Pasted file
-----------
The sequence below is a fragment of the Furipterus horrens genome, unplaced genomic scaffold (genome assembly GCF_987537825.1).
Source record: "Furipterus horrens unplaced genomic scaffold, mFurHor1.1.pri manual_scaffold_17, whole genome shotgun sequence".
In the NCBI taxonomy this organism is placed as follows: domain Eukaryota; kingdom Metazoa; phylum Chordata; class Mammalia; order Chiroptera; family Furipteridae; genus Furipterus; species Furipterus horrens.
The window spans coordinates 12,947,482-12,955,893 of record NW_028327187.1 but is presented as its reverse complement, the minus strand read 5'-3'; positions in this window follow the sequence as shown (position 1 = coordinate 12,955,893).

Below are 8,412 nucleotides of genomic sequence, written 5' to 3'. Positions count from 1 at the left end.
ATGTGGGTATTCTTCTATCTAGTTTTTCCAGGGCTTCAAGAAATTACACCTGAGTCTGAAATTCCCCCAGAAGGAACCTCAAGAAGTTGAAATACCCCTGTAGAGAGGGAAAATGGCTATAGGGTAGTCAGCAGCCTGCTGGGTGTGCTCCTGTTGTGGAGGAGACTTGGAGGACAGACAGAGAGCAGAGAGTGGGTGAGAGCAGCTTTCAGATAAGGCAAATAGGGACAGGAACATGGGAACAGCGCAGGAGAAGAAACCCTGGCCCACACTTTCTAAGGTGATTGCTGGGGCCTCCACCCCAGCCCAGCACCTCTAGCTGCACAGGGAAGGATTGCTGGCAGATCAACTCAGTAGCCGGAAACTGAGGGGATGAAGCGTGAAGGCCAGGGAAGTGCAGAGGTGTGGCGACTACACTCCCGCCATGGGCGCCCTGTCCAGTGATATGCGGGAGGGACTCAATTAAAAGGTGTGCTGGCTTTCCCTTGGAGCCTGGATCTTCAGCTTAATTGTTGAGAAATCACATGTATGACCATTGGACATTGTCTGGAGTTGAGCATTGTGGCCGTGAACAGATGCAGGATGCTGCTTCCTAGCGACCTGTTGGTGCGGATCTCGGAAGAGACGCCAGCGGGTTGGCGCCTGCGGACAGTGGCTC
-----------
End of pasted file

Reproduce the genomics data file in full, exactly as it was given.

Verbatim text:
The sequence below is a fragment of the Furipterus horrens genome, unplaced genomic scaffold (genome assembly GCF_987537825.1).
Source record: "Furipterus horrens unplaced genomic scaffold, mFurHor1.1.pri manual_scaffold_17, whole genome shotgun sequence".
In the NCBI taxonomy this organism is placed as follows: domain Eukaryota; kingdom Metazoa; phylum Chordata; class Mammalia; order Chiroptera; family Furipteridae; genus Furipterus; species Furipterus horrens.
The window spans coordinates 12,947,482-12,955,893 of record NW_028327187.1 but is presented as its reverse complement, the minus strand read 5'-3'; positions in this window follow the sequence as shown (position 1 = coordinate 12,955,893).

Below are 8,412 nucleotides of genomic sequence, written 5' to 3'. Positions count from 1 at the left end.
ATGTGGGTATTCTTCTATCTAGTTTTTCCAGGGCTTCAAGAAATTACACCTGAGTCTGAAATTCCCCCAGAAGGAACCTCAAGAAGTTGAAATACCCCTGTAGAGAGGGAAAATGGCTATAGGGTAGTCAGCAGCCTGCTGGGTGTGCTCCTGTTGTGGAGGAGACTTGGAGGACAGACAGAGAGCAGAGAGTGGGTGAGAGCAGCTTTCAGATAAGGCAAATAGGGACAGGAACATGGGAACAGCGCAGGAGAAGAAACCCTGGCCCACACTTTCTAAGGTGATTGCTGGGGCCTCCACCCCAGCCCAGCACCTCTAGCTGCACAGGGAAGGATTGCTGGCAGATCAACTCAGTAGCCGGAAACTGAGGGGATGAAGCGTGAAGGCCAGGGAAGTGCAGAGGTGTGGCGACTACACTCCCGCCATGGGCGCCCTGTCCAGTGATATGCGGGAGGGACTCAATTAAAAGGTGTGCTGGCTTTCCCTTGGAGCCTGGATCTTCAGCTTAATTGTTGAGAAATCACATGTATGACCATTGGACATTGTCTGGAGTTGAGCATTGTGGCCGTGAACAGATGCAGGATGCTGCTTCCTAGCGACCTGTTGGTGCGGATCTCGGAAGAGACGCCAGCGGGTTGGCGCCTGCGGACAGTGGCTC